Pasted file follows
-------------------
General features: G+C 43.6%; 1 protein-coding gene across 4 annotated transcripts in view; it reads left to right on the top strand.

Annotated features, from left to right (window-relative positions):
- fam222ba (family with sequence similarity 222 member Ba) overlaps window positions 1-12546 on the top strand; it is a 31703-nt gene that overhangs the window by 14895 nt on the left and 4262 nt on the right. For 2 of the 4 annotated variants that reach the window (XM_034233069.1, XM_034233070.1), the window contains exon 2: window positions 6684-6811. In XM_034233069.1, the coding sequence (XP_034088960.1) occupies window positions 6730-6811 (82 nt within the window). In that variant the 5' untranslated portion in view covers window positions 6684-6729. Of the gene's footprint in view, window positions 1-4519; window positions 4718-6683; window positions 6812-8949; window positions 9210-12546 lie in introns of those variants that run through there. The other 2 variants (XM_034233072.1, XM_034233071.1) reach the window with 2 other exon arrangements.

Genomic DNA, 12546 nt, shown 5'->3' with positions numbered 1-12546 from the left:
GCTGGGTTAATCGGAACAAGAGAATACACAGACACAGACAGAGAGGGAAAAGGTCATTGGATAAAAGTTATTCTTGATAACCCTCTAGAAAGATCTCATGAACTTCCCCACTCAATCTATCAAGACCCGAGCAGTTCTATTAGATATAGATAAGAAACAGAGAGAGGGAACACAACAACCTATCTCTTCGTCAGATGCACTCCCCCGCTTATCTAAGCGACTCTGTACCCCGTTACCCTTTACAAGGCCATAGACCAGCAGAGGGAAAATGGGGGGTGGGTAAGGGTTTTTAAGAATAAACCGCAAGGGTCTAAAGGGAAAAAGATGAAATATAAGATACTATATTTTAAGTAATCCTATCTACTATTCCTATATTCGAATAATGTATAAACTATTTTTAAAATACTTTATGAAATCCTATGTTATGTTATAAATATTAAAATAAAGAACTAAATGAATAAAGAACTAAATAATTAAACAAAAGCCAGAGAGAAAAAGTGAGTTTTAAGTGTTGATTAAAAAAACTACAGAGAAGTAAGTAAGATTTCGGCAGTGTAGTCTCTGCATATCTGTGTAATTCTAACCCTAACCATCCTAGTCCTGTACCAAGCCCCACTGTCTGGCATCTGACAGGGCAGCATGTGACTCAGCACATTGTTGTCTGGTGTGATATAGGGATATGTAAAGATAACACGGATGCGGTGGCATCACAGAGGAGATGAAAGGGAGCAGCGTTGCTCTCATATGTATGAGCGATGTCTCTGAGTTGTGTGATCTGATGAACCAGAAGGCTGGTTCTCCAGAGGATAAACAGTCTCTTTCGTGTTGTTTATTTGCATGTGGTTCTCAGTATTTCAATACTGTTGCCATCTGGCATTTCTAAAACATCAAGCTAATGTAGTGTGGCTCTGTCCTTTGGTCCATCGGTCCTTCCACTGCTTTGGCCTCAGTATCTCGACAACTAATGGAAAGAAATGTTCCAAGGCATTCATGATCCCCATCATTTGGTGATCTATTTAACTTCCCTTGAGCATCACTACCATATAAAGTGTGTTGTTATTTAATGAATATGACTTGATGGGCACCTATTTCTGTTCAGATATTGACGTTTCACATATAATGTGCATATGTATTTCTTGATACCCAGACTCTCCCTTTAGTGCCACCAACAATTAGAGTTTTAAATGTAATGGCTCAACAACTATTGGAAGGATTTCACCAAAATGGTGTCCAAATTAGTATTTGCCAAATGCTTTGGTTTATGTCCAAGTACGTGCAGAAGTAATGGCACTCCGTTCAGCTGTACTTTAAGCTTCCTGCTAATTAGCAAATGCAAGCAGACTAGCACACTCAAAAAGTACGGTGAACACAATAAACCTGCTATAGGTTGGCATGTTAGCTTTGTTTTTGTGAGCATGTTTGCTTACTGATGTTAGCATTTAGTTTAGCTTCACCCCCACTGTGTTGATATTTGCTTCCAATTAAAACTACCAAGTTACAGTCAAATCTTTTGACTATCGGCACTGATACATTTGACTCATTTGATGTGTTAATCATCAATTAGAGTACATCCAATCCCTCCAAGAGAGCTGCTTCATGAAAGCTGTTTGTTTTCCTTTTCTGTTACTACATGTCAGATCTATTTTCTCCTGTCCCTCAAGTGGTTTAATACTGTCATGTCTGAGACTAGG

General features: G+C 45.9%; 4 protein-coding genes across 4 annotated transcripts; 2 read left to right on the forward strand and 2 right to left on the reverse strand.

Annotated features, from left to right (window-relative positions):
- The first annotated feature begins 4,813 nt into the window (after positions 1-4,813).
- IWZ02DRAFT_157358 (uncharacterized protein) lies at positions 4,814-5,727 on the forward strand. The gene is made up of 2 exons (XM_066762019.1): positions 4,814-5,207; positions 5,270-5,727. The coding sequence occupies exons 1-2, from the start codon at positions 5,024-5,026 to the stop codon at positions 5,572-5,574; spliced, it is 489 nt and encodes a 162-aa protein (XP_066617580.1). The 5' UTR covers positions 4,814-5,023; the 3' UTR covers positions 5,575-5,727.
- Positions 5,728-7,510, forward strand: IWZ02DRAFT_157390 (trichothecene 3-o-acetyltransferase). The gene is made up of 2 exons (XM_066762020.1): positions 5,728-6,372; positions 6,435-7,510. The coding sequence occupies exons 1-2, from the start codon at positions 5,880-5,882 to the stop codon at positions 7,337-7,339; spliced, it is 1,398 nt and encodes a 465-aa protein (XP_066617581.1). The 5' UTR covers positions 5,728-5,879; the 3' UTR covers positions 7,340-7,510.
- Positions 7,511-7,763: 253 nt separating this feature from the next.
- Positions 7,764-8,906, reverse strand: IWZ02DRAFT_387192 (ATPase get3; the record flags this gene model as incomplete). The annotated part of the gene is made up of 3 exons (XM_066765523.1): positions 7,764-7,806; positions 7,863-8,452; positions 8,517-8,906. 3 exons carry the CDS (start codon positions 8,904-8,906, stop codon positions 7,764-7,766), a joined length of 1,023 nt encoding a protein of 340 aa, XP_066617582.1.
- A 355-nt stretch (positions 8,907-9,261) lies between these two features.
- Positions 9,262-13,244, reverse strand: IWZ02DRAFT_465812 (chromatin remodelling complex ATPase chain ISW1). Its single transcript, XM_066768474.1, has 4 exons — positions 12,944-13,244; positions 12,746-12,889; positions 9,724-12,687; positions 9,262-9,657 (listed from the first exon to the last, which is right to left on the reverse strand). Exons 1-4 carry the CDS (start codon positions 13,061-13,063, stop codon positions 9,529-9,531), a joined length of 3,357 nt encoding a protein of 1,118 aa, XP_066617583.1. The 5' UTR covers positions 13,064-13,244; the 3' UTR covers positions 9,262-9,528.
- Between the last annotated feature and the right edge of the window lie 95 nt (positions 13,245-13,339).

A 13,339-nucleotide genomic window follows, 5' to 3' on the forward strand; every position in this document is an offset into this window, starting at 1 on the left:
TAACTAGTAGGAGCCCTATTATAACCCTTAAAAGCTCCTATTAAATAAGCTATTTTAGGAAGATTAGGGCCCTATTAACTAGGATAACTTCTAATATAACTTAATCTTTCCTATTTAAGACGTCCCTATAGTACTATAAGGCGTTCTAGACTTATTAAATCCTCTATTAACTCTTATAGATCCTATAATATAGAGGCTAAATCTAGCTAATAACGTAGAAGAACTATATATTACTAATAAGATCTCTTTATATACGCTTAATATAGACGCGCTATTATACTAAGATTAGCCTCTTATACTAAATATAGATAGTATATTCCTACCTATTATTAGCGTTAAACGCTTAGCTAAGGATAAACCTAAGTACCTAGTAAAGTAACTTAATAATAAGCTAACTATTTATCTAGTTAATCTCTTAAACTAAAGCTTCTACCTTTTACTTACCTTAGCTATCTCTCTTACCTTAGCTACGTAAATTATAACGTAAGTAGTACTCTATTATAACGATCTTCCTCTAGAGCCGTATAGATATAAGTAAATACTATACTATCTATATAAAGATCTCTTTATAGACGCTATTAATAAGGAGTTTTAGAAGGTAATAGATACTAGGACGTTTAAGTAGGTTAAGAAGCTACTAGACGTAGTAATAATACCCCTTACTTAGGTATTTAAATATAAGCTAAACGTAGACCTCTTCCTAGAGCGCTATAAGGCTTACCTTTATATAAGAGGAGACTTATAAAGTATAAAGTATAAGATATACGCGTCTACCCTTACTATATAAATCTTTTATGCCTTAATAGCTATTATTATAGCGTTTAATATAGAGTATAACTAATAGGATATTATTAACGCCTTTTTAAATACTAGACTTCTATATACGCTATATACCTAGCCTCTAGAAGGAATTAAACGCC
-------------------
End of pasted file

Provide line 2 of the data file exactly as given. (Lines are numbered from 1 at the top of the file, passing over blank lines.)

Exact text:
Annotated features, from left to right (window-relative positions):